Agricultural inflation has leapt by 34pc in the last year - a relentless rise in costs described as an "existential threat" to East Anglian farm businesses.

The AgInflation Index is generated using data from AF Group's buying office at Honingham Thorpe, outside Norwich, which sources more than £250m of agricultural goods every year for its 3,000 members across the country.

The latest estimates show the total cost of farming inputs increased by 34.15pc from September 2021 to end of September 2022 - eclipsing the 22pc rise recorded the previous year.

Animal feed and medicine, fuel and fertiliser saw the greatest increases, at 36pc, 42.8pc and 133.8pc respectively.

The figures show no type of farming enterprise has avoided double-digit cost inflation, which is outpacing the rising price of food and drink on shop shelves.

The food Retail Price Index has risen over the same one-year period by an average of 13.1pc, meaning farms are not being compensated for their rising costs.

AF Group's analysis says the gap between consumer prices and farm production costs is widening for many foods, with "serious shortfalls" for beef and lamb (18.1pc), granulated sugar, bread and margarine (all about 20pc) and potatoes (29.1pc).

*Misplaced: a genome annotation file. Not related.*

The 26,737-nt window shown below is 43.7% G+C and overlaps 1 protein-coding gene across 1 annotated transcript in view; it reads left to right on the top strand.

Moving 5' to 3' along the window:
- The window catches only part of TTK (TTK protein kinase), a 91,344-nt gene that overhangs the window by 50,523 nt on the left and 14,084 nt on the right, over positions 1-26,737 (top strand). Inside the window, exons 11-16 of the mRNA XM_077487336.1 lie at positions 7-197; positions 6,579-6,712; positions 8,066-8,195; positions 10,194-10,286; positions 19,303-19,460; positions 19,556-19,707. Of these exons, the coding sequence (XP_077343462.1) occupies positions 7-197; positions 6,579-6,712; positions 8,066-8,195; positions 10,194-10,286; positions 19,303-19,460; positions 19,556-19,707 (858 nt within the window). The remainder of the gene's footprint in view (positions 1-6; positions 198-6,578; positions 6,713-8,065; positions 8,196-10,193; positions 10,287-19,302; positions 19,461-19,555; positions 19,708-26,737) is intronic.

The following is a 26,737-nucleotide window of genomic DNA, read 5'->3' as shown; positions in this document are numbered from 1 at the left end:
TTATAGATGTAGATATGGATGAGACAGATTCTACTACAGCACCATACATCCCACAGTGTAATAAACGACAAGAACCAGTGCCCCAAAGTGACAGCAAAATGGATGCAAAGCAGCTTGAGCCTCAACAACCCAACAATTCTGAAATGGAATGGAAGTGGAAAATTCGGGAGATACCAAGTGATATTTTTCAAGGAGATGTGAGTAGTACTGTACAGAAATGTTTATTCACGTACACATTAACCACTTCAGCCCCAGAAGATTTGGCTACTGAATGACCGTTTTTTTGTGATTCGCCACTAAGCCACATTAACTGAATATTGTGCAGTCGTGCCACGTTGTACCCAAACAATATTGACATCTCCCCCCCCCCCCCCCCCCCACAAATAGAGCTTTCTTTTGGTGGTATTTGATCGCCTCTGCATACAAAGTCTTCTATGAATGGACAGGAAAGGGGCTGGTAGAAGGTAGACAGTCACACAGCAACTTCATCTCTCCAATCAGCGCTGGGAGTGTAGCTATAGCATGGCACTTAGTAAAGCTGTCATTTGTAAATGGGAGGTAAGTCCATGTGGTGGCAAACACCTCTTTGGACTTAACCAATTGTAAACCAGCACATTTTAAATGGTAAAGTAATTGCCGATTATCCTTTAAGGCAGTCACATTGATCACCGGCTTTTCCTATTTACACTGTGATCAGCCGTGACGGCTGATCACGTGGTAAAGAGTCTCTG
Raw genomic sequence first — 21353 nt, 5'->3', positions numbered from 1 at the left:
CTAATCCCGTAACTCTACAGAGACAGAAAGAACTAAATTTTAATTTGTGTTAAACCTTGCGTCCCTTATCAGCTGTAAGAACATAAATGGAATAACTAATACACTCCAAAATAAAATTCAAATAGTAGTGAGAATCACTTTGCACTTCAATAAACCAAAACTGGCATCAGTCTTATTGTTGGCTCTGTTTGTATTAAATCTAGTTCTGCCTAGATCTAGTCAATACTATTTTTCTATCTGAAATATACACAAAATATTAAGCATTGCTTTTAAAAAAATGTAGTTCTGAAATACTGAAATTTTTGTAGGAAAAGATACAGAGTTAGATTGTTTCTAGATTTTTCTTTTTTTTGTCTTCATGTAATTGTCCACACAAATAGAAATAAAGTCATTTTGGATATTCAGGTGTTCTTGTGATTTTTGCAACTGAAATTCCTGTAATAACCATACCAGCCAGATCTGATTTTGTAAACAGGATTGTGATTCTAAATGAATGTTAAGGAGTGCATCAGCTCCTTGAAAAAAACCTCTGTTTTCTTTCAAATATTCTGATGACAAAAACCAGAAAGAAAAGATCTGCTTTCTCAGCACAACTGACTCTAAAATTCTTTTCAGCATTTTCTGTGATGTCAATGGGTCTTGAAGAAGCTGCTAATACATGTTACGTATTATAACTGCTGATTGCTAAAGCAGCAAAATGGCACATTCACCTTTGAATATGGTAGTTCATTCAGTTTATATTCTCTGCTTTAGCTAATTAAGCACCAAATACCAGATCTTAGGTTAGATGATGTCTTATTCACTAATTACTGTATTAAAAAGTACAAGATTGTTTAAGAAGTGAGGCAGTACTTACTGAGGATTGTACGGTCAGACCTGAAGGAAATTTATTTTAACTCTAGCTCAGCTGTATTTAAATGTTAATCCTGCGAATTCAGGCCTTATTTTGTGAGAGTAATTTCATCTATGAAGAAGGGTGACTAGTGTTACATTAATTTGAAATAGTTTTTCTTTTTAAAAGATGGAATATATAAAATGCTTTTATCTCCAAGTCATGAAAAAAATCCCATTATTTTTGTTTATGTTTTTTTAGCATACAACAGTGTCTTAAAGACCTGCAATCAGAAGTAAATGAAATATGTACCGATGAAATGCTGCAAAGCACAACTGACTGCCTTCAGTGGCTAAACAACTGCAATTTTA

Chief executive David Horton-Fawkes said: “The results of our latest Aginflation index can only be described as alarming.

"The spiralling costs of farm inputs exceeds anything we have seen since we first published our index in 2006.

"These findings are an existential threat to many farmers and we are seeing signs that some businesses are beginning to struggle and the consequences will be felt by all of us.

"We are urging our members to plan their cash flows and use our index to work with processors and advisors to confront these brutal facts because business as usual in 2023 is not going to be an option.

"The energy price cap will provide only temporary respite because the cap is limited and is not an open-ended commitment.

"Farmers are tough and resourceful, and we’ve all had our fill of doom and gloom, but no one can afford to ignore these results.”